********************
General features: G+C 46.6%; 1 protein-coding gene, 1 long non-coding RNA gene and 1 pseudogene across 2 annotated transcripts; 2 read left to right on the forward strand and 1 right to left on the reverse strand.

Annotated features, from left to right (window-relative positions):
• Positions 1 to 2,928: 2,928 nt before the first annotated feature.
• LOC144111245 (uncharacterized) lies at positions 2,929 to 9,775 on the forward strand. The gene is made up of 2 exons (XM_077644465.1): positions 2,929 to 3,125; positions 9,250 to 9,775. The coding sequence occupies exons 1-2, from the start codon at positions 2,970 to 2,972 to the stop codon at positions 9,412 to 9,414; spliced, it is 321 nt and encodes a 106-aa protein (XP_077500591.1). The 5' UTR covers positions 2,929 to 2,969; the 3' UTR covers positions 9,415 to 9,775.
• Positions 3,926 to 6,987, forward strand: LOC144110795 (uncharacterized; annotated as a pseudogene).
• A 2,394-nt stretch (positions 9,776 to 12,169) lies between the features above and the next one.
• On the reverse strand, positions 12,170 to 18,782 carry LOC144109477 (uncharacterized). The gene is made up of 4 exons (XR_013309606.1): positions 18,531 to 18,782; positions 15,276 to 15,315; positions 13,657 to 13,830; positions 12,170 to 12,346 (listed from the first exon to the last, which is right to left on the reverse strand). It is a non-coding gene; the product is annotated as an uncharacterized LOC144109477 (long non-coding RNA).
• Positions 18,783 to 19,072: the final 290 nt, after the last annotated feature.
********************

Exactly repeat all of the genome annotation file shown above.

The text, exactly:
General features: G+C 46.6%; 1 protein-coding gene, 1 long non-coding RNA gene and 1 pseudogene across 2 annotated transcripts; 2 read left to right on the forward strand and 1 right to left on the reverse strand.

Annotated features, from left to right (window-relative positions):
• Positions 1 to 2,928: 2,928 nt before the first annotated feature.
• LOC144111245 (uncharacterized) lies at positions 2,929 to 9,775 on the forward strand. The gene is made up of 2 exons (XM_077644465.1): positions 2,929 to 3,125; positions 9,250 to 9,775. The coding sequence occupies exons 1-2, from the start codon at positions 2,970 to 2,972 to the stop codon at positions 9,412 to 9,414; spliced, it is 321 nt and encodes a 106-aa protein (XP_077500591.1). The 5' UTR covers positions 2,929 to 2,969; the 3' UTR covers positions 9,415 to 9,775.
• Positions 3,926 to 6,987, forward strand: LOC144110795 (uncharacterized; annotated as a pseudogene).
• A 2,394-nt stretch (positions 9,776 to 12,169) lies between the features above and the next one.
• On the reverse strand, positions 12,170 to 18,782 carry LOC144109477 (uncharacterized). The gene is made up of 4 exons (XR_013309606.1): positions 18,531 to 18,782; positions 15,276 to 15,315; positions 13,657 to 13,830; positions 12,170 to 12,346 (listed from the first exon to the last, which is right to left on the reverse strand). It is a non-coding gene; the product is annotated as an uncharacterized LOC144109477 (long non-coding RNA).
• Positions 18,783 to 19,072: the final 290 nt, after the last annotated feature.